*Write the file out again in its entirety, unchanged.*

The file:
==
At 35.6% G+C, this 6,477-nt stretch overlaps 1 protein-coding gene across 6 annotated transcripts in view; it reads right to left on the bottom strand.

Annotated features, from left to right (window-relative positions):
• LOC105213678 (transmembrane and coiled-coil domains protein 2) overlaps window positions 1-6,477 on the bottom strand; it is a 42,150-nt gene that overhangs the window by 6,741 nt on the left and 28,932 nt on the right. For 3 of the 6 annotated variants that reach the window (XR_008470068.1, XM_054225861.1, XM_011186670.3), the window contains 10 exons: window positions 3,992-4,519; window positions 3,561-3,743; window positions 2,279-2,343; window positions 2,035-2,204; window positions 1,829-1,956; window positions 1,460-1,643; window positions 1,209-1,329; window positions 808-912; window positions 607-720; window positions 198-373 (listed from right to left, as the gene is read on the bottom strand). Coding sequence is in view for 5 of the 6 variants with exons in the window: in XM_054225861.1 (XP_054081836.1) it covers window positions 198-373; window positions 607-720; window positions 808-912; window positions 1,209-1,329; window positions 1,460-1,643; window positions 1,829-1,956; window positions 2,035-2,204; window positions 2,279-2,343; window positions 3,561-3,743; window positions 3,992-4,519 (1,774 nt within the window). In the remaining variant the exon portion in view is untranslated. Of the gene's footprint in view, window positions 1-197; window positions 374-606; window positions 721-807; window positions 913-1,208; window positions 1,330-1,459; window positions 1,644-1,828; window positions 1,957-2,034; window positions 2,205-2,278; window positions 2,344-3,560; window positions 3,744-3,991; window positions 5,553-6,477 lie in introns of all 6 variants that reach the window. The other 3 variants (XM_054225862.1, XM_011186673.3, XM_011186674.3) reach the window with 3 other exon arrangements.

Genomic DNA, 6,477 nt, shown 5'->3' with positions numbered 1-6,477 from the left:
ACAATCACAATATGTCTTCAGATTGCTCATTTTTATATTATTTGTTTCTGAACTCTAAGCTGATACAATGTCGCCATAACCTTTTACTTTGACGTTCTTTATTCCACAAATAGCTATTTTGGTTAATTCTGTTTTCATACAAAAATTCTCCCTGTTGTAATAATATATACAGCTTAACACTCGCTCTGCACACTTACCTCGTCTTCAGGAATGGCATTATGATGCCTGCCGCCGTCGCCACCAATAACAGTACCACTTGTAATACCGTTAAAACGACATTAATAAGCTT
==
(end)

At 35.6% G+C, this 6,477-nt stretch overlaps 1 protein-coding gene across 6 annotated transcripts in view; it reads right to left on the bottom strand.

Annotated features, from left to right (window-relative positions):
• LOC105213678 (transmembrane and coiled-coil domains protein 2) overlaps window positions 1-6,477 on the bottom strand; it is a 42,150-nt gene that overhangs the window by 6,741 nt on the left and 28,932 nt on the right. For 3 of the 6 annotated variants that reach the window (XR_008470068.1, XM_054225861.1, XM_011186670.3), the window contains 10 exons: window positions 3,992-4,519; window positions 3,561-3,743; window positions 2,279-2,343; window positions 2,035-2,204; window positions 1,829-1,956; window positions 1,460-1,643; window positions 1,209-1,329; window positions 808-912; window positions 607-720; window positions 198-373 (listed from right to left, as the gene is read on the bottom strand). Coding sequence is in view for 5 of the 6 variants with exons in the window: in XM_054225861.1 (XP_054081836.1) it covers window positions 198-373; window positions 607-720; window positions 808-912; window positions 1,209-1,329; window positions 1,460-1,643; window positions 1,829-1,956; window positions 2,035-2,204; window positions 2,279-2,343; window positions 3,561-3,743; window positions 3,992-4,519 (1,774 nt within the window). In the remaining variant the exon portion in view is untranslated. Of the gene's footprint in view, window positions 1-197; window positions 374-606; window positions 721-807; window positions 913-1,208; window positions 1,330-1,459; window positions 1,644-1,828; window positions 1,957-2,034; window positions 2,205-2,278; window positions 2,344-3,560; window positions 3,744-3,991; window positions 5,553-6,477 lie in introns of all 6 variants that reach the window. The other 3 variants (XM_054225862.1, XM_011186673.3, XM_011186674.3) reach the window with 3 other exon arrangements.

Genomic DNA, 6,477 nt, shown 5'->3' with positions numbered 1-6,477 from the left:
ACAATCACAATATGTCTTCAGATTGCTCATTTTTATATTATTTGTTTCTGAACTCTAAGCTGATACAATGTCGCCATAACCTTTTACTTTGACGTTCTTTATTCCACAAATAGCTATTTTGGTTAATTCTGTTTTCATACAAAAATTCTCCCTGTTGTAATAATATATACAGCTTAACACTCGCTCTGCACACTTACCTCGTCTTCAGGAATGGCATTATGATGCCTGCCGCCGTCGCCACCAATAACAGTACCACTTGTAATACCGTTAAAACGACATTAATAAGCTT